Endless Night (Blu-ray) [Blu-ray]
Blu-ray B - United Kingdom - Powerhouse Films
Review written by and copyright: Rick Curzon (21st January 2020).
The Film

The final feature by Sidney Gilliat, Endless Night capped a career that encompassed screenplays for Alfred Hitchcock and Carol Reed, the anarchic St. Trinianís comedies, and his own directorial gems such as mystery-thriller Green for Danger.

Adapting Agatha Christieís celebrated novel of the same name, the film reunites the co-stars of cult classic Twisted Nerve, Hywel Bennett (The Virgin Soldiers) and Hayley Mills (Take a Girl Like You) and boasts an impressive supporting cast including Britt Ekland (The Wicker Man), Per Oscarsson (A Dandy in Aspic) and George Sanders (All About Eve).


A slacker (Hywel Bennett, pronounced Howell) drifts from job to job until he meets a beautiful young woman (Hayley Mills) and it's love at first sight. He then finds out that she's a wealthy heiress and they get married; her family aren't amused and this being an adaptation of Agatha Christie's 1967 novel things don't go smoothly.

Unusual Christie story isn't a straightforward murder mystery but more a psychological thriller that resembles in some ways Les Diabolique (1954) and the various Hammer riffs on that classic ... in tone if not in plot. The cast are all good but Bennett isn't a very compelling lead. Sidney Gilliat's direction is largely inspired with some unusual framing and editing techniques. It sags a tad in the middle but that is bookended by a crackerjack opening and closing thirds and the spot-the-faces cast of stalwarts always entertains as various character actors pop up and do entertaining turns.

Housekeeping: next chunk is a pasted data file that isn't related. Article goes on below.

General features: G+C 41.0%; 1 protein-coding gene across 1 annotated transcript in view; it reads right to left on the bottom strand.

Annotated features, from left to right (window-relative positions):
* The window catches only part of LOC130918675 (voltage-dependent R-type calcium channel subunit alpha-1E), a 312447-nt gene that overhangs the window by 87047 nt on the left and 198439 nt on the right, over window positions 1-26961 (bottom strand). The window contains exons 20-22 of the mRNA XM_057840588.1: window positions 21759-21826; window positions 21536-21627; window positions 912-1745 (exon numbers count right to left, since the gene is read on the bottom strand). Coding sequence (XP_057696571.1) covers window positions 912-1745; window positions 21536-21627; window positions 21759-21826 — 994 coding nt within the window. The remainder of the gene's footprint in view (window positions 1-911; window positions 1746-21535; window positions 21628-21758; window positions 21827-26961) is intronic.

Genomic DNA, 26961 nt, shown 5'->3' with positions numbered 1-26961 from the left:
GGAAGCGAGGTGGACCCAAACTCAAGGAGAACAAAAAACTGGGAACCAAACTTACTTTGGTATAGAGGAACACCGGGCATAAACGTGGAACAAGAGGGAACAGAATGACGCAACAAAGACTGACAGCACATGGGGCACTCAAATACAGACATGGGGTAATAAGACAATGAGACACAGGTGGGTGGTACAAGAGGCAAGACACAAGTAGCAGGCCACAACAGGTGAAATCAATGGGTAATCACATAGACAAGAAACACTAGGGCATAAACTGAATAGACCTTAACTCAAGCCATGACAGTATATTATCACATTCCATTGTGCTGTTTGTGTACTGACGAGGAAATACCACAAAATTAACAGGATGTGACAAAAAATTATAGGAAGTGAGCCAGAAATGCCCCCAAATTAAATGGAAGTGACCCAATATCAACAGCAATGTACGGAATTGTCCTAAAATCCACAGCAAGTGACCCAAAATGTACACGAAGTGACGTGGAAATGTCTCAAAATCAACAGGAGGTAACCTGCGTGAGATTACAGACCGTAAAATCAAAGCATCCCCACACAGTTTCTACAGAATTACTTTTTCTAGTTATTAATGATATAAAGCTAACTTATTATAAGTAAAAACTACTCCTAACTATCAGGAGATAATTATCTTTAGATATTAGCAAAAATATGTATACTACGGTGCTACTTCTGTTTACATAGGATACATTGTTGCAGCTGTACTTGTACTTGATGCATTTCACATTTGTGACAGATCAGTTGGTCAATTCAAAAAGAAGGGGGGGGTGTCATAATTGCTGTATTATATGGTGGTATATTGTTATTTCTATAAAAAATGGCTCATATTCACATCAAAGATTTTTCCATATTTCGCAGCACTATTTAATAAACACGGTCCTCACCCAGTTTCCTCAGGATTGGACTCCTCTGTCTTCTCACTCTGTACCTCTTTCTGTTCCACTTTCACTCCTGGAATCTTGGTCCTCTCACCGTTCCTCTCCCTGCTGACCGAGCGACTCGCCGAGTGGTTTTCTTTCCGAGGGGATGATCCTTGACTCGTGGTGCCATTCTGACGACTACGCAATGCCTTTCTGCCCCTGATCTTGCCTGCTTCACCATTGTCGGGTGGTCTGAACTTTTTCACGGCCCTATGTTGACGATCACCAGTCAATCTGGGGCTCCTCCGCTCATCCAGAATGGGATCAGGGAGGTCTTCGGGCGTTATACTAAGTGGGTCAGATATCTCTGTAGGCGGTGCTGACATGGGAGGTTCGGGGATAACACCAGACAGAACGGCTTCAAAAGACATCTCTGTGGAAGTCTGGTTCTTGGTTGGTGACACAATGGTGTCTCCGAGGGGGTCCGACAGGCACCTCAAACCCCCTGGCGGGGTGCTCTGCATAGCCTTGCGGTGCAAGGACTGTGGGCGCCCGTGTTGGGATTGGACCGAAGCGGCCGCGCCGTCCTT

Good stuff and chock full of actors of note.

Powerhouse have done yet another great job with this release; all image factors are bang in point with rich colour values, deep black levels, fine contrast and no signs of digital tinkering. Grain is healthy throughout. I did notice a few instances of density changes and there was at least two tramline scratches that appeared; both in the lefthand third of the 1.85:1 frame. The film itself isn't a visual powerhouse but is very nicely lensed on great locations which come off very well here.